I liked quite a bit about this book. I liked that we get to see the relationship past the "marriage" phase and into the two building a life together. I like that Chris straddles the line of his own honor but still remained likable to me. And mostly, I liked the character Jack created in Leif, who remains an enigma right up until the very last page, where I finally felt like I understood him. The delivery of information about Leif is subtle and given to us in small bits, so that we get to know Leif like Chris does.
I can only surmise that all those short stories Jack wrote simply gave him lots of writing practice for his first novel, because I was really blown away by how much I enjoyed it. I'll be thinking of this couple for a while and I would love for Jack to continue writing novels. Of course, I don't want him to stop writing those super sexy shorts either ;)(less)
I really loved this -- it completely swept me away. This morning I was looking for a fantasy story, light on sex that wasn't too dark but wasn't fluff...moreI really loved this -- it completely swept me away. This morning I was looking for a fantasy story, light on sex that wasn't too dark but wasn't fluffy. I needed something that would take me away and that I could really, really get into. And this book was perfect. Not only did I adore the characters, happy with the balance between lighthearted and serious moments and was excited by the world building, but I was really delighted by the writing. This is the first book I've read by James Erich, but I'll definitely be reading the others. And I intend to start the second book immediately! What is so beautiful about this book is how well it is constructed, not only as a complete novel, but especially as the start to a series. I finished the book with more questions than when I started, not upset but totally eager to find out the answers in the next book.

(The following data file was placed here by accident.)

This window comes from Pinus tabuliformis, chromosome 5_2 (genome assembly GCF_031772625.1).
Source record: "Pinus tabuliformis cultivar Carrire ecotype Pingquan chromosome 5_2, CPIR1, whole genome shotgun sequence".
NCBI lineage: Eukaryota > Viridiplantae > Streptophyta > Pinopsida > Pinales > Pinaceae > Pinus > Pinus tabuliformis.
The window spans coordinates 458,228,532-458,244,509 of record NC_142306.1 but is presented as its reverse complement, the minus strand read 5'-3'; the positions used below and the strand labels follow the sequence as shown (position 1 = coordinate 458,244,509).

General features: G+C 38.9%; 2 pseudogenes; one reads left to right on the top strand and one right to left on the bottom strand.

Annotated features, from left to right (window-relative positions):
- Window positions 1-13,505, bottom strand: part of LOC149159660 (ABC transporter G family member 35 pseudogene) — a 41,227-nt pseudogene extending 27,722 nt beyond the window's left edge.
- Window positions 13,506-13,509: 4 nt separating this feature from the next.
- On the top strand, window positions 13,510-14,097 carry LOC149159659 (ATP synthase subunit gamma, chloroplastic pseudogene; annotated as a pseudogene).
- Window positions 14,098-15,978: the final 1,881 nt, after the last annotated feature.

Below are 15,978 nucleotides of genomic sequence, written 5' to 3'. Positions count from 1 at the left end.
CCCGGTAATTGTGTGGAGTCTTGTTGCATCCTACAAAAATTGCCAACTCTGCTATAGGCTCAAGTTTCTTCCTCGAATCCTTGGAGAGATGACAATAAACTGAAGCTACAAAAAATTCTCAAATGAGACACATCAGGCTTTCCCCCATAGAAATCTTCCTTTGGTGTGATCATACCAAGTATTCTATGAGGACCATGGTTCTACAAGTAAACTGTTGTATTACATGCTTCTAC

I have to admit, I somehow had this idea that I wasn't very impressed with this author. I'm not sure why, but whe...moreReview posted at The Armchair Reader.
I have to admit, I somehow had this idea that I wasn't very impressed with this author. I'm not sure why, but when I decided to read and review this book, I decided to disregard that and read it anyway, purely by the outstanding blurb, only to realize now that I've only ever read one short story by this author in the past. And, while that story didn't stick with me, I have no idea why I had the idea that this was a so so author for me. This book blew me away in so many ways, that no matter what, I'll always give this author the benefit of the doubt from now on. I loved it so much, I could barely put it down and had to stop myself from starting it again as soon as I'd finished -- and I rarely re-read a book. I have to have really loved it.
The story is set around the life of Brute, a hulking man whose life is an amalgamation of all the hurt and shame a society can accumulate and put upon one person. Set in a fairy tale world, Brute faces the misery of society every day, just by doing his job as a laborer and bearing the brunt of his town's misery. Yet faced with a past full of abuse and abandonment, and living in a world where he's continually degraded, Brute remains mostly unaffected. Though he understands how the town feels about him, he's faced with it every day, he has a pure moral compass that far surpasses any sort of negativity or revenge. When a visiting prince of the realm has an accident, Brute is the one who rushes to save him.
The prince's accident has many ramifications, not only to Brute himself, but to his life and future in the town. As a reward, the prince offers Brute a job and pay at the palace, if ever he decides to visit. And now, with his situation in the town changed and his prospects few, Brute has no choice but to venture to the capital. The choice is fortuitous, because when Brute takes up the job the prince finds for him as a jailor, he finds that the man he guards has a past of his own. And while they may seem to have many differences, they're both on the outside of society.
This book, and Brute himself, is so absolutely charming that I almost can't get through this review. Rarely do I end up writing a review, even for a book I love, where I keep thinking about moments in the book and wanting to talk to you about them, to share them. It has only happened a few times this year, in fact. It's such a great thing to find a book like that, that affects you and you love so much. It reaffirms why we read and what we get from it. Why it's important. Brute is a character that is bigger than life, and will always remain close to my heart. Like Gray says, "Y-you’re a giant because an ordinary man’s body is t- too small for what you are.”